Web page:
Joe Burrow, better than anyone, understands the significance one season can make on an athlete’s future. The No. 1 overall pick in this year’s NFL draft, Burrow put up decent numbers in 2018 — his first season as LSU’s starting quarterback — before putting together arguably the greatest season by a quarterback in college football history in 2019. His success last fall resulted in a Heisman Trophy, a national championship for the Tigers and a record-setting rookie contract. 

Burrow, who is currently in the midst of his first training camp with the Cincinnati Bengals, recently weighed in on college football’s current dilemma. On Monday, it was reported that Power Five conference commissioners met over the weekend to discuss the viability of playing the 2020 college football season in the fall amid the ongoing COVID-19 pandemic. The Mid-American Conference canceled its 2020 season on Saturday, becoming the first FBS conference to do so. 

“I feel for all college athletes right now,” Burrow said, via his Twitter account. “I hope their voices are heard by the decision makers. If this happened a year ago I may be looking for a job right now.”

While nothing has officially been decided, a veteran Power Five athletic director said on Saturday that “it’s inevitable” that a season will not be played this fall. Jim Harbaugh, Michigan’s football coach since 2015, offered optimism as it relates to the possibility of having a fall football season. 

“We have developed a great prototype for how we can make this work and provide the opportunity for players to play,” Harbaugh said in a statement. “If you are transparent and follow the rules, this is how it can be done.”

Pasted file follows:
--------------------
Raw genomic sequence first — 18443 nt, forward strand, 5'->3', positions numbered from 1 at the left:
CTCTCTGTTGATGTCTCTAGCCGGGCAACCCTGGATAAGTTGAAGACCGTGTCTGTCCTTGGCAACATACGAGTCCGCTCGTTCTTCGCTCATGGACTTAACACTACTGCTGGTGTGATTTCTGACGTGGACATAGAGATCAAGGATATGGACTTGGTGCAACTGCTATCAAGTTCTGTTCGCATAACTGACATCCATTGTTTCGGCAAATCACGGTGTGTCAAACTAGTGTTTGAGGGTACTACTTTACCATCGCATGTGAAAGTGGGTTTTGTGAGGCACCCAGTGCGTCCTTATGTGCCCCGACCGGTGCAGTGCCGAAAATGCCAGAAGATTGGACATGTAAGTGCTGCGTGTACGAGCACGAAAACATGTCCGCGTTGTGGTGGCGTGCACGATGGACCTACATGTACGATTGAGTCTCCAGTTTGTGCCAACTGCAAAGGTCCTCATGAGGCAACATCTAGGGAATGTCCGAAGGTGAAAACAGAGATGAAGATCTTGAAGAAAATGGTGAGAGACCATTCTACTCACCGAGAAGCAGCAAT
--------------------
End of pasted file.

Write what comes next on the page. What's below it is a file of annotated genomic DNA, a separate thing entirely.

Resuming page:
Several high-profile college football players are using their platforms on social media to advocate for football to be played this fall, as long as proper protocols are put in place. Clemson quarterback Trevor Lawrence, a projected top pick in the 2021 draft, is arguing that college football players are “just as much, if not more at risk, if we don’t play.” 

“Players will all be sent home to their own communities where social distancing is highly unlikely and medical care and expenses will be placed on the families if they were to contract COVID-19,” Lawrence wrote on social media over the weekend. “Not to mention the players coming from situations that are not good for them/ their future and having to go back to that. Football is a safe haven for so many people. 

“We are more likely to get the virus in everyday life than playing football. Having a season also incentivizes players being safe and taking all of the right precautions to try to avoid contracting covid because the season/ teammates safety is on the line. Without the season, as we’ve seen already, people will not social distance or wear masks and take the proper precautions.”

While the 2020 college football season remains in flux, the NFL is still planning on having its regular season begin as scheduled next month. Prior to the start of training camp, the NFL and the NFLPA agreed to a plan that allows players to opt out of the 2020 season if they are uncomfortable with the COVID-19 health protocols put in place. High-risk individuals had the option to opt out and receive a $350,000 stipend, whereas those less at risk received a $150,000 stipend. Players still have the ability to opt out later in the season in the event that a family member becomes sick.

Regardless of what happens with the 2020 college football season, one Power Five athletic director recently said that a decision needs to be made sooner rather than later. 

“It’s not fair what we’re doing to our coaches and student-athletes,” the athletic director said over the weekend. “The sooner we can come to a finality, the better.”


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